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What Leaders Should Know About Productivity and the Zeigarnik Effect

What Leaders Should Know About Productivity and the Zeigarnik Effect

What Leaders Should Know About Productivity and the Zeigarnik Effect

The modern corporate culture is based on a set of unwritten rules, one of which is peak performance. On the other hand, peak performance may cause a negative impact on so-called “creative tension” — a term used when referring to a gap between company vision and actual reality. Creative tension leads to better ideas and brings better results. We feel the urge to resolve the tension and therefore demonstrate better productivity.

However, leaders who work with high-performance teams know that creative tension also has its flip side. When employees have too many unfinished tasks, they experience too much tension. In turn, increased tension boosts their sense of anxiousness and ultimately decreases productivity. Leaders themselves are prone to the same problem, feeling overwhelmed and stressed out because of unfinished tasks. The good news is that this problem, also known as the Zeigarnik effect, is manageable.

The Zeigarnik Effect: Theory

This psychological effect was discovered by Lithuanian psychologist Bluma Zeigarnik in the 1920s. When Zeigarnik was at the University of Berlin, her professor, Kurt Lewin, noticed an interesting fact: Waiters in a restaurant quickly forgot paid orders but kept track of unpaid ones, knowing all the details. Zeigarnik decided to learn more about this interesting phenomenon and conducted an experiment, which became a basis for her work “On Finished and Unfinished Tasks.”

The experiment itself was quite simple. Participants were asked to complete a set of tasks. A supervisor interrupted participants from time to time and then asked questions related to different tasks. It turned out that participants recalled details of their tasks better if they were interrupted. When we have unfulfilled goals, our brain fixates on them. As a result, we cannot focus on the current task and our productivity declines.

Gordon Shea, a leadership coach and expert at College Writers, notes: “Many leaders wake up wishing to have a productive day. They start to think about work, check a to-do list, and then suddenly find themselves unproductive and distracted. There is always something that ruins our plans and prevents us from getting things done.” Fortunately, if you know how productivity and the Zeigarnik effect work, you can break this vicious cycle and become more effective than ever.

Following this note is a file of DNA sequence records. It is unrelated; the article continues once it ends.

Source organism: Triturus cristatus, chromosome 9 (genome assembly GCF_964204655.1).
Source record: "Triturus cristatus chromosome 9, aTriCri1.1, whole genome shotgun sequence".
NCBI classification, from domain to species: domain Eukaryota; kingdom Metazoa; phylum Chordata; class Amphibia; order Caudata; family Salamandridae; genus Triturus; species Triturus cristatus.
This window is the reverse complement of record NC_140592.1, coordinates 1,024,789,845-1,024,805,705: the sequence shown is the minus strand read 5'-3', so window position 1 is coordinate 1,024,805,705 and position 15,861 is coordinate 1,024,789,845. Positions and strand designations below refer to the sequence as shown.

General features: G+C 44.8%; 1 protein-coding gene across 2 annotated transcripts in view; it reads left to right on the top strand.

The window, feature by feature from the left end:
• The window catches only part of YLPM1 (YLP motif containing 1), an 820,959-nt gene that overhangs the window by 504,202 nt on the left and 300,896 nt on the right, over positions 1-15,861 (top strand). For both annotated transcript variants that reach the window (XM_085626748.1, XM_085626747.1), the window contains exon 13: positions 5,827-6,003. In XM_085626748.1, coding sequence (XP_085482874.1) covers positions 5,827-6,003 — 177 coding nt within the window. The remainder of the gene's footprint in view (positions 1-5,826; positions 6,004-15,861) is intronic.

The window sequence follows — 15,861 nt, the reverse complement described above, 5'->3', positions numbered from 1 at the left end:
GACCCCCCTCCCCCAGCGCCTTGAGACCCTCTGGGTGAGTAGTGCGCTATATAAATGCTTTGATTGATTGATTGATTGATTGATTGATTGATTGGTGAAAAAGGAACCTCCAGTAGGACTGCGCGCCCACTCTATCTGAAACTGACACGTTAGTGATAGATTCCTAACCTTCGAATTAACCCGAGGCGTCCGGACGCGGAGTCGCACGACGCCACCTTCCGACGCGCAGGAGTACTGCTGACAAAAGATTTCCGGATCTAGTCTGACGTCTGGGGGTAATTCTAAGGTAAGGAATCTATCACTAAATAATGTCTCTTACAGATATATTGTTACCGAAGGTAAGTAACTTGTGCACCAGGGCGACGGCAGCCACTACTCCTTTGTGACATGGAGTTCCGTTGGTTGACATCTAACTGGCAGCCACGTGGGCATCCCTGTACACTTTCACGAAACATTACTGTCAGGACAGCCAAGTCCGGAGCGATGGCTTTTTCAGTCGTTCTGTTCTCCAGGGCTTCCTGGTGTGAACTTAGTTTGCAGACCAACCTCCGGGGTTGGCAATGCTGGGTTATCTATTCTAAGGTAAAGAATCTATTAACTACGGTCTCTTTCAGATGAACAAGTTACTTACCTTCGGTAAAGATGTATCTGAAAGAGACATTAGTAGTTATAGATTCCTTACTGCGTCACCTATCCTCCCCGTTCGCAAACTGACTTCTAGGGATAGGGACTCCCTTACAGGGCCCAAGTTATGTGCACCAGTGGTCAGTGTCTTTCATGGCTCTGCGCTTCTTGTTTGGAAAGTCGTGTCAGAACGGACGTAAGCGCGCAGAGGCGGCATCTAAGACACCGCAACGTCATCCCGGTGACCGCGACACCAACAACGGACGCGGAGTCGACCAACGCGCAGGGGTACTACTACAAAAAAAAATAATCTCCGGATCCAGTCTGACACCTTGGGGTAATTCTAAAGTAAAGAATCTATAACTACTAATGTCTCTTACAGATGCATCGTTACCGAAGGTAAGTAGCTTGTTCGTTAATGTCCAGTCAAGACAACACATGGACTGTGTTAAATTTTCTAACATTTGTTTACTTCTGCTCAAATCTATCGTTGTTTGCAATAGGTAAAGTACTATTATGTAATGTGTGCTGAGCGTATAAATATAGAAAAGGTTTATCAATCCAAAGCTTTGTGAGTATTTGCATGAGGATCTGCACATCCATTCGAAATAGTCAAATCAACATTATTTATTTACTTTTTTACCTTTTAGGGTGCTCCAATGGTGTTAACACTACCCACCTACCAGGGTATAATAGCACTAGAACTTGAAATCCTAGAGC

What Leaders Should Know about Productivity and the Zeigarnik Effect

1. Priority-setting is crucial

Leaders are always busy, and they often need to think of too many things at the same time. They manage teams, they plan business activities, take care of their families, etc. You can minimize the number of unfinished tasks if you set priorities. Be realistic and give up some exciting idea if you understand that you are unlikely to have time for it. Focus on the task at hand, and when you complete it, start working on the next most relevant problem.

2. To-do lists are a bad habit

It may seem that to-do lists actually help you set goals and track your tasks. However, according to research, people don’t manage to complete more than 41% of tasks in their to-do lists. Thus, instead of helping us to be more productive, to-do lists trigger the Zeigarnik effect, leading to stress, anxiety, and even insomnia. Instead of writing to-do lists, we suggest that you schedule all the necessary activities on your calendar. In addition, to-do lists don’t allow for proper planning. You can achieve more if you write a detailed plan for a certain task, complete it, and then plan another one.

3. The 80/20 rule helps fight the Zeigarnik effect

The Pareto Principle states that 20% of activities bring 80% of outcomes. Many successful leaders follow the 80/20 rule, focusing on the most important activities. To not get overwhelmed with countless tasks, don’t think of how you can do it. Instead, think of how it can be done. There are many tasks you actually don’t need to take care of. Delegate as much as you can and focus on the most important issues. Micro-management leads to a growing number of unfinished tasks and significantly decreases your productivity.

Conclusion

The Zeigarnik effect makes our mind fixate on unfinished tasks and distracts us from working on tasks that are actually important at this moment. Unfinished tasks significantly decrease our productivity and prevent us from achieving important goals. Leaders can avoid the Zeigarnik effect by changing their habits. To minimize the impact of the Zeigarnik effect on your productivity, you should prioritize tasks and focus only on what is most important now, paying more attention to planning and proper delegating.

About The Author
Ester Brierley is a QA Engineer in software outsourcing company, seasoned content creator and virtual assistant for College Writers. When she’s not writing about cutting-edge digital trends, Ester takes online courses to improve her marketing skills. Follow her on Twitter.
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